Joel Thurm is a casting director who worked a lot at the time. He used to send me up for all these parts. I didn’t have an agent and every once in a while, Joel would say, “Go audition for that.” I went to plenty and didn’t get them. Once he said, “This is something that’s really great. You’ve got to go.” All my friends were saying, “Movies are the way to go. Don’t worry about television.” Anyway, Joel sent me this pilot and I read it. Louie De Palma was a character I loved. I went to Paramount to audition, and there were Ed Weinberger, Stan Daniels, Dave Davis, and Jim Brooks, all from Mary Tyler Moore. They were the best. I didn’t know them from Adam because I had never seen Mary Tyler Moore. I might not have had a television. But I know I want this part, because it’s a really cool part and Louie was a particularly well-drawn character. Everybody was sitting down. It was a scary moment. I had the script in hand and I said to them, “Nice to meet you. One thing I want to know before we start: Who wrote this shit?’” And I threw it on the table.
That’s a big gambit.
There was a one-second pause. Then Jim Brooks almost died laughing. Basically, it was one of those things where Louis actually walked into their office. From then on, I could say any word I wanted and get a laugh. If I said, “And?” I’d get a laugh. Anything!
Whenever I think of Louie De Palma, I think about him in that taxi dispatcher cage. Did you know he was going to be performing pretty much in the cage?
Yeah. It was all in the script. Later on I heard that Louis was originally only going to be a voice. The cage worked out great for us. If you remember the pilot episode, I was ripping people, everybody was getting the wrath of this character out of the cage. When I finally walked out, that was a big reveal.
It got a huge laugh. I guess people didn’t know that you were smaller. Is that what it was?
Yeah, it was a sight gag.
The thing that’s so interesting about your career is that height is not something that figures much in most of your roles. But it was something that actually they took advantage of in Taxi. The year you won the Emmy there was an episode in which you have an emotional monologue about the humiliation of having to shop in a boy’s husky department.
Oh, yes, I tell the story about my pants. That’s my story. Once I got to this size, I stopped growing, but I wasn’t skinny. So, I couldn’t go to a store and get clothes right off the rack. So, I used to have to go to the large boys’ department. I told [producers] Ed [Weinberger] and Jim [Brooks] this story. We put that in the show. It’s always good to draw from your life if you can.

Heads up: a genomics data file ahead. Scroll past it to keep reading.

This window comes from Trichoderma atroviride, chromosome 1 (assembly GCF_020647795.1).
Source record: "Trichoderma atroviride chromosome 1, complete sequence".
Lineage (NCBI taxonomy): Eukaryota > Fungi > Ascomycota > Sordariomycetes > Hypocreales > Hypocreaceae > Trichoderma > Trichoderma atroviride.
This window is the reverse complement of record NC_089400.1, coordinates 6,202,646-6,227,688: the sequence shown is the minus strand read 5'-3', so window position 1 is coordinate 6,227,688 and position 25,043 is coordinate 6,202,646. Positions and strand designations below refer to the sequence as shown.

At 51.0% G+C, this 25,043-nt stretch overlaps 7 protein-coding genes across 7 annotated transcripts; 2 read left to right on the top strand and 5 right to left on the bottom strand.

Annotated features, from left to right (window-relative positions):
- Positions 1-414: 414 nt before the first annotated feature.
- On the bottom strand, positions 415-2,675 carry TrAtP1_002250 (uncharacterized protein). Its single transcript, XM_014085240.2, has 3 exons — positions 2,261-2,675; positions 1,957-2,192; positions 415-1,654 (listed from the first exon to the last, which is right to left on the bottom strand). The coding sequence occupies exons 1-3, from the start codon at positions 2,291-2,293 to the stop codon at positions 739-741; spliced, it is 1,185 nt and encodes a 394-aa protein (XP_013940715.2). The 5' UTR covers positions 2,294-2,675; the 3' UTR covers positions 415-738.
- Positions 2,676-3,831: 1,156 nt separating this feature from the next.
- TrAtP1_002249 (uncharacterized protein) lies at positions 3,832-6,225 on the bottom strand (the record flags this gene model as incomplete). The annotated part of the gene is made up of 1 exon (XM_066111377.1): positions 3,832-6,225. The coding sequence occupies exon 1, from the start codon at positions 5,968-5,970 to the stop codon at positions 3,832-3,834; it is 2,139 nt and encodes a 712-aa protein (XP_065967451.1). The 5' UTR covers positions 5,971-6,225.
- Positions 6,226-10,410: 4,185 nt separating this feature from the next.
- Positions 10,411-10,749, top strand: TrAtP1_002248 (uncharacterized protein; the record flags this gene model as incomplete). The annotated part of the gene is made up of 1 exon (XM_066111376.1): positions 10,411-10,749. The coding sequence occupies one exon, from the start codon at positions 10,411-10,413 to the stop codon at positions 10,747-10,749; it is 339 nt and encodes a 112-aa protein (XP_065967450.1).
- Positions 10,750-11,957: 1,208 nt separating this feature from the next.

There’s some controversy about Man on the Moon, which you produced and starred in. Andy Kaufman is now considered a comedy God, and in the vein of Elvis and Jim Morrison, there’ve been all these rumors that he faked his death and is going to come back. Most of the Andy Kaufman mystique has been fanned by Andy’s longtime writer and friend Bob Zmuda. But then the late Sam Simon, a writer on Taxi, says that Andy Kaufman, despite being portrayed by Bob Zmuda as an outlaw and guy whose process would make everybody’s life miserable, was actually a pretty nice guy and easy to work with.
Andy didn’t make everybody’s life miserable on Taxi. Andy Kaufman was a simple guy. Not a bad guy. Andy was a performance artist in an actor’s role on a popular television show. But I think he would have been happier if he could just go out on stage and play the bongos at clubs and stuff like that. He probably would be happier if he wasn’t on a TV show every week, even though we were blessed to have him.
This documentary about the making of the film, Jim and Andy: The Great Beyond, came out a couple years ago, using a bunch of behind the scenes footage that had never been seen of Jim Carrey disappearing into the role of Andy and his loutish lounge-singer alter ego, Tony Clifton. I have to say, it look highly unpleasant for those who were working there because of Jim’s process. Was it?
Yeah, but it was because of Tony because Tony was an asshole.
Tony was an asshole.
Pretty much. I mean, to everybody. When Jim was Tony, he tried to do it to the fullest, as you would say.
In the documentary, Jim says that Ron Meyer, who was the head of Universal, didn’t want the footage to get out because people would see it and think that Jim, their star, was an asshole. After seeing it, I kind of agree with his instinct.